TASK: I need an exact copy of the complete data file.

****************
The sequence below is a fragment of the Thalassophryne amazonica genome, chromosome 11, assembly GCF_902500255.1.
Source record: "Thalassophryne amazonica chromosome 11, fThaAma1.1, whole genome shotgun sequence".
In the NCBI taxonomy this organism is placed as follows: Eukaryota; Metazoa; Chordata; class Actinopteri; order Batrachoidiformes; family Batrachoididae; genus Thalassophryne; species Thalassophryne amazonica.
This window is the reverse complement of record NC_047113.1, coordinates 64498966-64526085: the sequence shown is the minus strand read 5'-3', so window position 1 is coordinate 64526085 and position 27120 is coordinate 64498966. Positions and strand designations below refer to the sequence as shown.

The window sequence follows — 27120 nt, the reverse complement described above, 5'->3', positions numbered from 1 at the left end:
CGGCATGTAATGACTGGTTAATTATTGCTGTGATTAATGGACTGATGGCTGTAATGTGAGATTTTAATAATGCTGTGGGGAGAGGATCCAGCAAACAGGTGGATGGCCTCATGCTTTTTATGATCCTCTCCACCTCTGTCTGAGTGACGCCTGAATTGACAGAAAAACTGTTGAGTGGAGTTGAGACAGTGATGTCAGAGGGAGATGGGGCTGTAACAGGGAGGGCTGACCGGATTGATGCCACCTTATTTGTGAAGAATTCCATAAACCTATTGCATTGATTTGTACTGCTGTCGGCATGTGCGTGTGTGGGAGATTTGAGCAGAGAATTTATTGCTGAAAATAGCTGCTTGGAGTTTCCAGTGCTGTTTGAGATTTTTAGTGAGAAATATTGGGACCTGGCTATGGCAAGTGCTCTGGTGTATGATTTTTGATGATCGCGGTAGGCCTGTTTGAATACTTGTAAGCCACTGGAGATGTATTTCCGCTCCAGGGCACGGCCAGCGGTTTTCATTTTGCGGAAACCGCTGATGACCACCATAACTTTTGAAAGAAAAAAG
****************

The sequence below is a fragment of the Thalassophryne amazonica genome, chromosome 11, assembly GCF_902500255.1.
Source record: "Thalassophryne amazonica chromosome 11, fThaAma1.1, whole genome shotgun sequence".
In the NCBI taxonomy this organism is placed as follows: Eukaryota; Metazoa; Chordata; class Actinopteri; order Batrachoidiformes; family Batrachoididae; genus Thalassophryne; species Thalassophryne amazonica.
This window is the reverse complement of record NC_047113.1, coordinates 64498966-64526085: the sequence shown is the minus strand read 5'-3', so window position 1 is coordinate 64526085 and position 27120 is coordinate 64498966. Positions and strand designations below refer to the sequence as shown.

The window sequence follows — 27120 nt, the reverse complement described above, 5'->3', positions numbered from 1 at the left end:
CGGCATGTAATGACTGGTTAATTATTGCTGTGATTAATGGACTGATGGCTGTAATGTGAGATTTTAATAATGCTGTGGGGAGAGGATCCAGCAAACAGGTGGATGGCCTCATGCTTTTTATGATCCTCTCCACCTCTGTCTGAGTGACGCCTGAATTGACAGAAAAACTGTTGAGTGGAGTTGAGACAGTGATGTCAGAGGGAGATGGGGCTGTAACAGGGAGGGCTGACCGGATTGATGCCACCTTATTTGTGAAGAATTCCATAAACCTATTGCATTGATTTGTACTGCTGTCGGCATGTGCGTGTGTGGGAGATTTGAGCAGAGAATTTATTGCTGAAAATAGCTGCTTGGAGTTTCCAGTGCTGTTTGAGATTTTTAGTGAGAAATATTGGGACCTGGCTATGGCAAGTGCTCTGGTGTATGATTTTTGATGATCGCGGTAGGCCTGTTTGAATACTTGTAAGCCACTGGAGATGTATTTCCGCTCCAGGGCACGGCCAGCGGTTTTCATTTTGCGGAAACCGCTGATGACCACCATAACTTTTGAAAGAAAAAAG